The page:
High-glycemic meal responses affect fundamental components of metabolic regulation in growing Quarter Horse weanlings

Open Access
Gray, Sarah Marie
Graduate Program:
Animal Science
Master of Science
Document Type:
Master Thesis
Date of Defense:
June 28, 2011
Committee Members:
  • William Staniar, Thesis Advisor
  • horse
  • growth hormone
  • deconvolution analysis
  • meal feeding
  • nutrition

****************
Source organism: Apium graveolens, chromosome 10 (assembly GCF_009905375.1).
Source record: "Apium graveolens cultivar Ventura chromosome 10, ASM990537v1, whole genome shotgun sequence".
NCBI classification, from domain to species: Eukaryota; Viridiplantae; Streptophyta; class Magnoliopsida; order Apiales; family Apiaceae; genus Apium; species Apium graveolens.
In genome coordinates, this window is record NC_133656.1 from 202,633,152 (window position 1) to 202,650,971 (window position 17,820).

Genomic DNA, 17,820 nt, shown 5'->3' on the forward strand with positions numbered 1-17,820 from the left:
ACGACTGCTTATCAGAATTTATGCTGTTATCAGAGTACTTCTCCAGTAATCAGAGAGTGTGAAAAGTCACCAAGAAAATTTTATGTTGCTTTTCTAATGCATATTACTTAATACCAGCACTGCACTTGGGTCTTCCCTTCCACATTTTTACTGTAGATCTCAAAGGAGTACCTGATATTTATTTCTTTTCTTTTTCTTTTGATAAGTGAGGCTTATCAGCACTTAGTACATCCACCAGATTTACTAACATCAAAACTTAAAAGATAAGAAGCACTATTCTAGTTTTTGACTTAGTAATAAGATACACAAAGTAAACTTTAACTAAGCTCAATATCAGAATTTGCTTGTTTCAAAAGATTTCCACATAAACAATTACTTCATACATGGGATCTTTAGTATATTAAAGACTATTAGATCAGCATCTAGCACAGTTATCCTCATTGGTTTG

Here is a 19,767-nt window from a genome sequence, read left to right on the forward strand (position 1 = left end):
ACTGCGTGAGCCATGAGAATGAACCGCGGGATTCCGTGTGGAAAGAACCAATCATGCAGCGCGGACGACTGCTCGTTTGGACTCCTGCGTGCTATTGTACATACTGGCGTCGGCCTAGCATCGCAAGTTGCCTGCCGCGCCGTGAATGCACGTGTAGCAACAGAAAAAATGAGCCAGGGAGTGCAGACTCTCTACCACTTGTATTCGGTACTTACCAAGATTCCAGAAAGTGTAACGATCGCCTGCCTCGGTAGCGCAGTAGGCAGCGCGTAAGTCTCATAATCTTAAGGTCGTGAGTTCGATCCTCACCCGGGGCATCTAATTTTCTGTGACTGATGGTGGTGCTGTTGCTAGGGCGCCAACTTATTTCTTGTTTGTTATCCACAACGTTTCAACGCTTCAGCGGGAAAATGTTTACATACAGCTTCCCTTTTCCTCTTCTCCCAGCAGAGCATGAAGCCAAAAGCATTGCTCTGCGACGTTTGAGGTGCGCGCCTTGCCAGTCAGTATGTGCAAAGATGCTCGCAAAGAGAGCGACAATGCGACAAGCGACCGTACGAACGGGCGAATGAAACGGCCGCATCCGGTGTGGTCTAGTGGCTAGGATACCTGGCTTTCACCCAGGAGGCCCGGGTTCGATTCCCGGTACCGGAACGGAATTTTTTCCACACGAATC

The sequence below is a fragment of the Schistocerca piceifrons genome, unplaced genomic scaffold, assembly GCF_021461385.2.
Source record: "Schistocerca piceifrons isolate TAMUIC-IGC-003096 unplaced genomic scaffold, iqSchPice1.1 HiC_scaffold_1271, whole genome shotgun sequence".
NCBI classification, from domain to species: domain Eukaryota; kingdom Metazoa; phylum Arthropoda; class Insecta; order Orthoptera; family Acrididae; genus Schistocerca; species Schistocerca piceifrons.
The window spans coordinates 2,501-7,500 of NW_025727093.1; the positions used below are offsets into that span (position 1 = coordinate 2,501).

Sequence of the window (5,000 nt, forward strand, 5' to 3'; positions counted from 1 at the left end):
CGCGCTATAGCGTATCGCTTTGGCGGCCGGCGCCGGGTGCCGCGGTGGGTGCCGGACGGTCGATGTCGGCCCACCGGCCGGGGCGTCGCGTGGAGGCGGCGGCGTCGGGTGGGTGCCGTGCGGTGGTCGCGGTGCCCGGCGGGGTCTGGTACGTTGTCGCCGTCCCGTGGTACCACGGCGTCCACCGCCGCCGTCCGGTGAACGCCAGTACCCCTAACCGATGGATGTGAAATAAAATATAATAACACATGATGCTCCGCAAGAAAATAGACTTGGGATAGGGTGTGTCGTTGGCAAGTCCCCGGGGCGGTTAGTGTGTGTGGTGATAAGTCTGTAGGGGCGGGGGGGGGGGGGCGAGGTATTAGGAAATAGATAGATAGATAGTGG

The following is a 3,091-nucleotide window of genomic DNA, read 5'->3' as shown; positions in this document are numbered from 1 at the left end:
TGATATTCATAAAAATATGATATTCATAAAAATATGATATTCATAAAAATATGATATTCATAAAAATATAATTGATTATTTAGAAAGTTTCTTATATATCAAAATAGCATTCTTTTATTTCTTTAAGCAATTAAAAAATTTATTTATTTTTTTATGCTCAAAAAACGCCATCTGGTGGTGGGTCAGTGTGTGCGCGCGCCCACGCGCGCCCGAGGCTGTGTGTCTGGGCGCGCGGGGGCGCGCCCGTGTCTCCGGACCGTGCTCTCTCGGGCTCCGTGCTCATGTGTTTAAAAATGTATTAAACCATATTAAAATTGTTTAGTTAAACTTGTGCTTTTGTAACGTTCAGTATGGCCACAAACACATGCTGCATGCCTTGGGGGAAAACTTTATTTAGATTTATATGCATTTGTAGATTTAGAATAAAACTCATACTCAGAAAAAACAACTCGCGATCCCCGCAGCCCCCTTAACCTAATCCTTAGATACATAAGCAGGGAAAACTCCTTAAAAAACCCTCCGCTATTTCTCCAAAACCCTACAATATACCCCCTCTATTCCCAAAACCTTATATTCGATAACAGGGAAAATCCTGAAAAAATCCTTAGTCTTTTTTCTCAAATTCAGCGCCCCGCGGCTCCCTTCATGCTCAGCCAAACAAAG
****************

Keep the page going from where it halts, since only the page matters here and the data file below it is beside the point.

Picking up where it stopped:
The primary objective of this study was to investigate relationships between fundamental components of the somatotropic axis and concentrate meal responses in young, growing horses. Twelve Quarter Horse weanlings were utilized in a crossover design consisting of two 21-day periods, where treatments consisted of a twice-daily feeding of a high-glycemic (HG) or low-glycemic (LG) concentrate meal. On the final day of each period, blood samples were drawn every 15 minutes for a 24-hour period and analyzed for plasma glucose, insulin, non-esterified fatty acids and growth hormone concentrations. Growth hormone secretory patterns were estimated utilizing deconvolution analysis by AutoDecon software. Glucose and insulin peak concentrations and AUC were greater in HG than LG (P<0.05) in response to AM and PM meals. Growth hormone secretion following meals was inhibited for a longer time in HG horses as compared to LG horses, with a greater amount of GH secreted following this inhibition in HG. Nocturnal growth hormone secretion was greater in HG horses than LG. Elevated insulin responses to the two daily meals may potentially alter growth hormone secretion from the pituitary. This study provides insight into the mechanisms by which growth hormone may be altered by feeding strategies in the growing horse. Ultimately, this may impact processes of growth and metabolic regulation.